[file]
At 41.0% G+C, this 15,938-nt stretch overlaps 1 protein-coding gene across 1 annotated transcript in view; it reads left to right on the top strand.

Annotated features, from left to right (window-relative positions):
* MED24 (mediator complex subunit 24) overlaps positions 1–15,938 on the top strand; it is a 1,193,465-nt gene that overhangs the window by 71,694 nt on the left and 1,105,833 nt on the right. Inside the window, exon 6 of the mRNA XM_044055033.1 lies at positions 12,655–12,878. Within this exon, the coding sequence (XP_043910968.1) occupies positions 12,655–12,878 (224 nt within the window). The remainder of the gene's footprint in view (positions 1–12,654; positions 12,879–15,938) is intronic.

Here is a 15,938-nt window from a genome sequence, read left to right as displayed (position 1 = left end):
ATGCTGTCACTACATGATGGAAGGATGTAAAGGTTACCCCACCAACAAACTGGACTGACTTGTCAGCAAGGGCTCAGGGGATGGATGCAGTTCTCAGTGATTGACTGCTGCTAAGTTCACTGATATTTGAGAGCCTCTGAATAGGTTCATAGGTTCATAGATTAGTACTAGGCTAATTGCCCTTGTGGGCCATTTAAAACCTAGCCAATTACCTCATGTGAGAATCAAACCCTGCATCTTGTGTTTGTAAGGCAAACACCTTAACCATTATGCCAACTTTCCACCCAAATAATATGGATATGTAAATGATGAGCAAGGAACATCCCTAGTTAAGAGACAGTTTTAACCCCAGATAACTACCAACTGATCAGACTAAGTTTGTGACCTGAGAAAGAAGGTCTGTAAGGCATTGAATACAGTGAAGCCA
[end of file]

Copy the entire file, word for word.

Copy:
At 41.0% G+C, this 15,938-nt stretch overlaps 1 protein-coding gene across 1 annotated transcript in view; it reads left to right on the top strand.

Annotated features, from left to right (window-relative positions):
* MED24 (mediator complex subunit 24) overlaps positions 1–15,938 on the top strand; it is a 1,193,465-nt gene that overhangs the window by 71,694 nt on the left and 1,105,833 nt on the right. Inside the window, exon 6 of the mRNA XM_044055033.1 lies at positions 12,655–12,878. Within this exon, the coding sequence (XP_043910968.1) occupies positions 12,655–12,878 (224 nt within the window). The remainder of the gene's footprint in view (positions 1–12,654; positions 12,879–15,938) is intronic.

Here is a 15,938-nt window from a genome sequence, read left to right as displayed (position 1 = left end):
ATGCTGTCACTACATGATGGAAGGATGTAAAGGTTACCCCACCAACAAACTGGACTGACTTGTCAGCAAGGGCTCAGGGGATGGATGCAGTTCTCAGTGATTGACTGCTGCTAAGTTCACTGATATTTGAGAGCCTCTGAATAGGTTCATAGGTTCATAGATTAGTACTAGGCTAATTGCCCTTGTGGGCCATTTAAAACCTAGCCAATTACCTCATGTGAGAATCAAACCCTGCATCTTGTGTTTGTAAGGCAAACACCTTAACCATTATGCCAACTTTCCACCCAAATAATATGGATATGTAAATGATGAGCAAGGAACATCCCTAGTTAAGAGACAGTTTTAACCCCAGATAACTACCAACTGATCAGACTAAGTTTGTGACCTGAGAAAGAAGGTCTGTAAGGCATTGAATACAGTGAAGCCA